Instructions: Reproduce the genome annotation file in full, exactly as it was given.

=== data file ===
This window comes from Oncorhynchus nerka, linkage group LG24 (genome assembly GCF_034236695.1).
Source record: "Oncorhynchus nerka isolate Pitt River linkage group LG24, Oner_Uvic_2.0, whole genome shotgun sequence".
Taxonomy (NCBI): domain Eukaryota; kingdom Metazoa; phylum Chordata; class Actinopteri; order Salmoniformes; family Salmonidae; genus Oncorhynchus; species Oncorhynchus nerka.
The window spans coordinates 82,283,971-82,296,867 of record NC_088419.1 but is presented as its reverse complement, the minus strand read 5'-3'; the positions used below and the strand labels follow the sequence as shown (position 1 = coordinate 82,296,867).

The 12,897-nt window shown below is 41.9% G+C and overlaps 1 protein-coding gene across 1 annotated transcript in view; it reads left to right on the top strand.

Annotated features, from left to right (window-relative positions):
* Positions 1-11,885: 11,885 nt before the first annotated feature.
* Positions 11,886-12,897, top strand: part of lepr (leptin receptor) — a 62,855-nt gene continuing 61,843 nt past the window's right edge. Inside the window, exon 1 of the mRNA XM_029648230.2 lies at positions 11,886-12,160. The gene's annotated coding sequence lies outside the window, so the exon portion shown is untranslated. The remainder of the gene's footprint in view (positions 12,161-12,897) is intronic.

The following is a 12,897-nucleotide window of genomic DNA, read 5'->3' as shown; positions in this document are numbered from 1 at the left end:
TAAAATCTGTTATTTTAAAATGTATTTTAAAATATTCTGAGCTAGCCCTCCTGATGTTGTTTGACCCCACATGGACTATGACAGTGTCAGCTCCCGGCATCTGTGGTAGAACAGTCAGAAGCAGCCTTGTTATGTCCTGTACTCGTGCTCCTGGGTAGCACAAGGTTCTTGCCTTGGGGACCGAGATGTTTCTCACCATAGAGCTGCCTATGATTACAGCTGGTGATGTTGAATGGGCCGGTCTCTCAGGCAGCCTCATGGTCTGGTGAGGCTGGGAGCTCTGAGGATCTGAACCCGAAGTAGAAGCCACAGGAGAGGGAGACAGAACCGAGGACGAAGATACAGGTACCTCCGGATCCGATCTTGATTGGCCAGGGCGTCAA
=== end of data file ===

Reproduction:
This window comes from Oncorhynchus nerka, linkage group LG24 (genome assembly GCF_034236695.1).
Source record: "Oncorhynchus nerka isolate Pitt River linkage group LG24, Oner_Uvic_2.0, whole genome shotgun sequence".
Taxonomy (NCBI): domain Eukaryota; kingdom Metazoa; phylum Chordata; class Actinopteri; order Salmoniformes; family Salmonidae; genus Oncorhynchus; species Oncorhynchus nerka.
The window spans coordinates 82,283,971-82,296,867 of record NC_088419.1 but is presented as its reverse complement, the minus strand read 5'-3'; the positions used below and the strand labels follow the sequence as shown (position 1 = coordinate 82,296,867).

The 12,897-nt window shown below is 41.9% G+C and overlaps 1 protein-coding gene across 1 annotated transcript in view; it reads left to right on the top strand.

Annotated features, from left to right (window-relative positions):
* Positions 1-11,885: 11,885 nt before the first annotated feature.
* Positions 11,886-12,897, top strand: part of lepr (leptin receptor) — a 62,855-nt gene continuing 61,843 nt past the window's right edge. Inside the window, exon 1 of the mRNA XM_029648230.2 lies at positions 11,886-12,160. The gene's annotated coding sequence lies outside the window, so the exon portion shown is untranslated. The remainder of the gene's footprint in view (positions 12,161-12,897) is intronic.

The following is a 12,897-nucleotide window of genomic DNA, read 5'->3' as shown; positions in this document are numbered from 1 at the left end:
TAAAATCTGTTATTTTAAAATGTATTTTAAAATATTCTGAGCTAGCCCTCCTGATGTTGTTTGACCCCACATGGACTATGACAGTGTCAGCTCCCGGCATCTGTGGTAGAACAGTCAGAAGCAGCCTTGTTATGTCCTGTACTCGTGCTCCTGGGTAGCACAAGGTTCTTGCCTTGGGGACCGAGATGTTTCTCACCATAGAGCTGCCTATGATTACAGCTGGTGATGTTGAATGGGCCGGTCTCTCAGGCAGCCTCATGGTCTGGTGAGGCTGGGAGCTCTGAGGATCTGAACCCGAAGTAGAAGCCACAGGAGAGGGAGACAGAACCGAGGACGAAGATACAGGTACCTCCGGATCCGATCTTGATTGGCCAGGGCGTCAA